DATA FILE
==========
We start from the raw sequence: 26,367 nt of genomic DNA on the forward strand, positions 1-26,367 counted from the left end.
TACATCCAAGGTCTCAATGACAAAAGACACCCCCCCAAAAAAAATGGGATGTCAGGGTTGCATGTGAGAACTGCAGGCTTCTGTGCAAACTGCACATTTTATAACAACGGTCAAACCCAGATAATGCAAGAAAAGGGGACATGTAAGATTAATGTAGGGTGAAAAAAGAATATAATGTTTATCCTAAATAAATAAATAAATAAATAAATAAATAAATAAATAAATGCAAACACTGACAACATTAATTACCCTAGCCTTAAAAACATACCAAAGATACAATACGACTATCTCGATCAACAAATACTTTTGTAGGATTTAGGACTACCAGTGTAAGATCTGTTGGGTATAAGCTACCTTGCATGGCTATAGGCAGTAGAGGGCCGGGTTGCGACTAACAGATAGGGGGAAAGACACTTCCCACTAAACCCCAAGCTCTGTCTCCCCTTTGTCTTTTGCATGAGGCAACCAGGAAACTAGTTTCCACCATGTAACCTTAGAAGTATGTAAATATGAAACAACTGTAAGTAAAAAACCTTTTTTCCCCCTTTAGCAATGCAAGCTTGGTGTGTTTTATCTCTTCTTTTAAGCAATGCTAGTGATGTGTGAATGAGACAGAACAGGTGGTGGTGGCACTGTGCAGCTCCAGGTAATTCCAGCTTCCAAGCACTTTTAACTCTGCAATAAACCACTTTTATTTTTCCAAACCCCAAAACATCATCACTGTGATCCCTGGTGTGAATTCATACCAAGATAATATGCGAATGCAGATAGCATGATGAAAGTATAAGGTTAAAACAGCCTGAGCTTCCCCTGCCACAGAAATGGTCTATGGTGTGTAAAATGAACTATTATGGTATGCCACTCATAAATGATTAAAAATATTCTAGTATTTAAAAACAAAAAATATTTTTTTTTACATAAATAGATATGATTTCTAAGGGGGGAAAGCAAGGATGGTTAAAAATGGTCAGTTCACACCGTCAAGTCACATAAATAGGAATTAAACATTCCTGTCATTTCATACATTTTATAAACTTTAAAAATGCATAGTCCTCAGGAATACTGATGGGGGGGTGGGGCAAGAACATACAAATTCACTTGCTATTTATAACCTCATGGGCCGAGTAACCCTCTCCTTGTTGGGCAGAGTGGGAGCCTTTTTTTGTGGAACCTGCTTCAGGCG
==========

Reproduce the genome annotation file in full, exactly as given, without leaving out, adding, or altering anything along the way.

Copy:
We start from the raw sequence: 26,367 nt of genomic DNA on the forward strand, positions 1-26,367 counted from the left end.
TACATCCAAGGTCTCAATGACAAAAGACACCCCCCCAAAAAAAATGGGATGTCAGGGTTGCATGTGAGAACTGCAGGCTTCTGTGCAAACTGCACATTTTATAACAACGGTCAAACCCAGATAATGCAAGAAAAGGGGACATGTAAGATTAATGTAGGGTGAAAAAAGAATATAATGTTTATCCTAAATAAATAAATAAATAAATAAATAAATAAATAAATAAATGCAAACACTGACAACATTAATTACCCTAGCCTTAAAAACATACCAAAGATACAATACGACTATCTCGATCAACAAATACTTTTGTAGGATTTAGGACTACCAGTGTAAGATCTGTTGGGTATAAGCTACCTTGCATGGCTATAGGCAGTAGAGGGCCGGGTTGCGACTAACAGATAGGGGGAAAGACACTTCCCACTAAACCCCAAGCTCTGTCTCCCCTTTGTCTTTTGCATGAGGCAACCAGGAAACTAGTTTCCACCATGTAACCTTAGAAGTATGTAAATATGAAACAACTGTAAGTAAAAAACCTTTTTTCCCCCTTTAGCAATGCAAGCTTGGTGTGTTTTATCTCTTCTTTTAAGCAATGCTAGTGATGTGTGAATGAGACAGAACAGGTGGTGGTGGCACTGTGCAGCTCCAGGTAATTCCAGCTTCCAAGCACTTTTAACTCTGCAATAAACCACTTTTATTTTTCCAAACCCCAAAACATCATCACTGTGATCCCTGGTGTGAATTCATACCAAGATAATATGCGAATGCAGATAGCATGATGAAAGTATAAGGTTAAAACAGCCTGAGCTTCCCCTGCCACAGAAATGGTCTATGGTGTGTAAAATGAACTATTATGGTATGCCACTCATAAATGATTAAAAATATTCTAGTATTTAAAAACAAAAAATATTTTTTTTTACATAAATAGATATGATTTCTAAGGGGGGAAAGCAAGGATGGTTAAAAATGGTCAGTTCACACCGTCAAGTCACATAAATAGGAATTAAACATTCCTGTCATTTCATACATTTTATAAACTTTAAAAATGCATAGTCCTCAGGAATACTGATGGGGGGGTGGGGCAAGAACATACAAATTCACTTGCTATTTATAACCTCATGGGCCGAGTAACCCTCTCCTTGTTGGGCAGAGTGGGAGCCTTTTTTTGTGGAACCTGCTTCAGGCG